Paul Kingston writes about an alternative way of deliberation which is fascinating.
The prototype I've been into is an attempt to provide a web space for business meetings on the Quaker model. You may well know that this is characterised by not (ever) using voting, and by trying to avoid individuals developing personal positions. In a Quaker business meeting all those present are trying to "perceive the will of God" in the matter before the meeting. So the challenge is to enable people's contributions to float free (a contribution, not a position) and to support the process by which the clerk of the meeting produces a minute, and that minute is refined towards agreement. The Quaker model of business meeting has characteristic advantages (and disadvantages) compared to what I might call the conflict model (state position/negotiate position/win the vote)- particularly, the ability of the meeting to turn on its heel and adopt a very unexpected position (since no-one has built up emotional investment in earlier positions). I've heard it suggested by people with more direct experience than I have that the Quaker model is closer to what happens in succesful boardrooms (at least, some succesful boardrooms) than the conflict model.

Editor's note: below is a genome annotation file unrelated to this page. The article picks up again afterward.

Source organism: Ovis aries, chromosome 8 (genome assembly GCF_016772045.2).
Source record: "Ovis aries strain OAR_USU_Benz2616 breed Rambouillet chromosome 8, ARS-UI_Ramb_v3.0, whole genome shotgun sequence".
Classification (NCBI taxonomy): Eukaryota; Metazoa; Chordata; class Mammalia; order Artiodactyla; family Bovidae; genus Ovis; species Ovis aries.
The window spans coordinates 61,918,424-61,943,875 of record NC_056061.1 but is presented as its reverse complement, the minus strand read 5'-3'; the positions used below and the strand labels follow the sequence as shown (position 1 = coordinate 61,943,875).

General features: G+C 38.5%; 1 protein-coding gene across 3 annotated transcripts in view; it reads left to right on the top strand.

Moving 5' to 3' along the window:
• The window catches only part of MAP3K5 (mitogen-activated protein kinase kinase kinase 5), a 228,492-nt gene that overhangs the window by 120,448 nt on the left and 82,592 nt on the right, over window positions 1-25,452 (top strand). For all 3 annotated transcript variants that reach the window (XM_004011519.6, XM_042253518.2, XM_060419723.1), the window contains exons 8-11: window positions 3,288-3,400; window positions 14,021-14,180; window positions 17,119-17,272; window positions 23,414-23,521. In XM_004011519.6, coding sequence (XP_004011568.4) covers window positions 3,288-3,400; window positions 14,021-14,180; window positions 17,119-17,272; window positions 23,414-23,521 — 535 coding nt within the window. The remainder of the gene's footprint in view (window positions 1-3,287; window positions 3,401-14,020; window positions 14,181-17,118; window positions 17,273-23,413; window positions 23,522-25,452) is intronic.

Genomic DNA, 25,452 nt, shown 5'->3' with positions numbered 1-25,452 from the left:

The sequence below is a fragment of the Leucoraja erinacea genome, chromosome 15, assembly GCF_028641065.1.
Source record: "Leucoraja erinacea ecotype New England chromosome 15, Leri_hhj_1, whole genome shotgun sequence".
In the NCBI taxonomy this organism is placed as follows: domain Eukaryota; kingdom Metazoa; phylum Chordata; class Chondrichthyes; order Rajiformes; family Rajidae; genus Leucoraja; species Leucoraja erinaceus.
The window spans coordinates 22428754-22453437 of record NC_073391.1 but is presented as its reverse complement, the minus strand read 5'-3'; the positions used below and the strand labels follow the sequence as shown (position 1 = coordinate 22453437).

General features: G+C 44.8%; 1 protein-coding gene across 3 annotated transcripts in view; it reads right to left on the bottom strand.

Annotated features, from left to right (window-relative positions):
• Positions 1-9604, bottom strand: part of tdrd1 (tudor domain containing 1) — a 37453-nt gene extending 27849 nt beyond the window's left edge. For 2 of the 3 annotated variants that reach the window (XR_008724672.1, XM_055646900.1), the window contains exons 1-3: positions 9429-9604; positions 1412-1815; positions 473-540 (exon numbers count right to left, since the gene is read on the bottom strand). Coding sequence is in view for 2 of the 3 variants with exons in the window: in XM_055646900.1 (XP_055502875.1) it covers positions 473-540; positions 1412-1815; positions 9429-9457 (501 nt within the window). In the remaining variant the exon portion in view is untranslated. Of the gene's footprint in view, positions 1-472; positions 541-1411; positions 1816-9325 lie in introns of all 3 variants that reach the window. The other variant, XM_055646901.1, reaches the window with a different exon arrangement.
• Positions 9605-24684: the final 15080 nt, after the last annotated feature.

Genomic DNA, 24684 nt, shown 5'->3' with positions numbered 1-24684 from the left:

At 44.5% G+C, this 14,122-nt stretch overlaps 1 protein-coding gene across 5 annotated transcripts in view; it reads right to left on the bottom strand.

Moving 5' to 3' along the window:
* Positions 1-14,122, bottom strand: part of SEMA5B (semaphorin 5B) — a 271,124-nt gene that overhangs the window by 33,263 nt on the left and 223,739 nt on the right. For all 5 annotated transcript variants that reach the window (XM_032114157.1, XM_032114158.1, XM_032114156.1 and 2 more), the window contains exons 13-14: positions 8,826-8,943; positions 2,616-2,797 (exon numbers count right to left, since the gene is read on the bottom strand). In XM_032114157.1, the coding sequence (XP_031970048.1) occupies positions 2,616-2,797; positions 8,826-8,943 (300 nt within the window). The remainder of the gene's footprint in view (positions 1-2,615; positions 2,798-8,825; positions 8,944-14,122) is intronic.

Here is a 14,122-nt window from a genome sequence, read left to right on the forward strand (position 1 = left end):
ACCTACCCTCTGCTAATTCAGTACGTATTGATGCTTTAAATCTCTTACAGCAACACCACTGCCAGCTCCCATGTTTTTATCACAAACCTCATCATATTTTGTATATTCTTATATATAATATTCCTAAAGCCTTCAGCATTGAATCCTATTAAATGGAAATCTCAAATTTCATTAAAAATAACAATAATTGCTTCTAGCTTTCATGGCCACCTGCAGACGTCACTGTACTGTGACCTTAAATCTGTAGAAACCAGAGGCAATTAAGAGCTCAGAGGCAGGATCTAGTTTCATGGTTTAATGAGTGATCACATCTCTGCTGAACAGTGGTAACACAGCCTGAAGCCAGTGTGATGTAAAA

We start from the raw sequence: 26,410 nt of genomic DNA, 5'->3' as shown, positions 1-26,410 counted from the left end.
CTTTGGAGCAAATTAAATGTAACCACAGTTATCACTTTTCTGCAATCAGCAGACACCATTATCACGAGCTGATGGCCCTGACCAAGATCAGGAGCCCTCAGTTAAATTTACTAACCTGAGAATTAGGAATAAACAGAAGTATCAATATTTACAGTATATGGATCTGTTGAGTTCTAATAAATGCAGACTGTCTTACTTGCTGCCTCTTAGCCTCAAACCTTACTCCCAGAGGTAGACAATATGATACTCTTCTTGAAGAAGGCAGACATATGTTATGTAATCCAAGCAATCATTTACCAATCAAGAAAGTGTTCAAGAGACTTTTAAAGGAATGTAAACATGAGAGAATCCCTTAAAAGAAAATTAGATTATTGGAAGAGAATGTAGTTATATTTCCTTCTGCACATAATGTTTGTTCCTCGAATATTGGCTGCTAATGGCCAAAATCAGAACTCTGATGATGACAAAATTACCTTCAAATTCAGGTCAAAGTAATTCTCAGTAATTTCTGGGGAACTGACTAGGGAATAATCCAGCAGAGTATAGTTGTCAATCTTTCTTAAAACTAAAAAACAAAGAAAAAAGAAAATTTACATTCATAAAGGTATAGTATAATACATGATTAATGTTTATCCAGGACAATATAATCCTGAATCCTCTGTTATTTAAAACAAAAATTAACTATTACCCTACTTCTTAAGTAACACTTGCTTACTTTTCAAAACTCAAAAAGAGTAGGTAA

I think this is brilliant, and I've not considered such things in relation to XR. While I am generically familiar with various 'national' ways of business decision making, this is a new angle. I haven't been able to locate the international business style guide for some time now, so I'll briefly mention them from off the top of my head.
Germans look to a senior expert to architect a solution. Prestige is accorded to those who can closely follow within the strict discipline of an organization or methodology established this 'thought leader'. Dissent is not encouraged. This is what make Germans excellent engineers.
Japanese work in harmony according to plans that are driven by concensus. What is most important is the sanctity of the agreement. Anyone can object. Nothing goes forward until all are satisfied. Once written the plan cannot be altered.
French define the model of conflict. Every idea is battled until the strongest survives. Every nit can be a point of contention.
The American model focuses on the pitch, the resources and the goal. People are assembled and organized any way possible to reach the target. If personalities conflict then they are reorganized or replaced. Decision making is cyclical and may evolve at any time during a project.
Chinese work in the context of what assembled people and their relationships can do. In contrast to the American model, the team is most important and relationships between team members are settled before any work is begun. If there are conflict then it changes the goal.
These are very broad brushes of how various cultures organize to accomplish work. As I said there is more real research in this area but I cannot remember where I found it.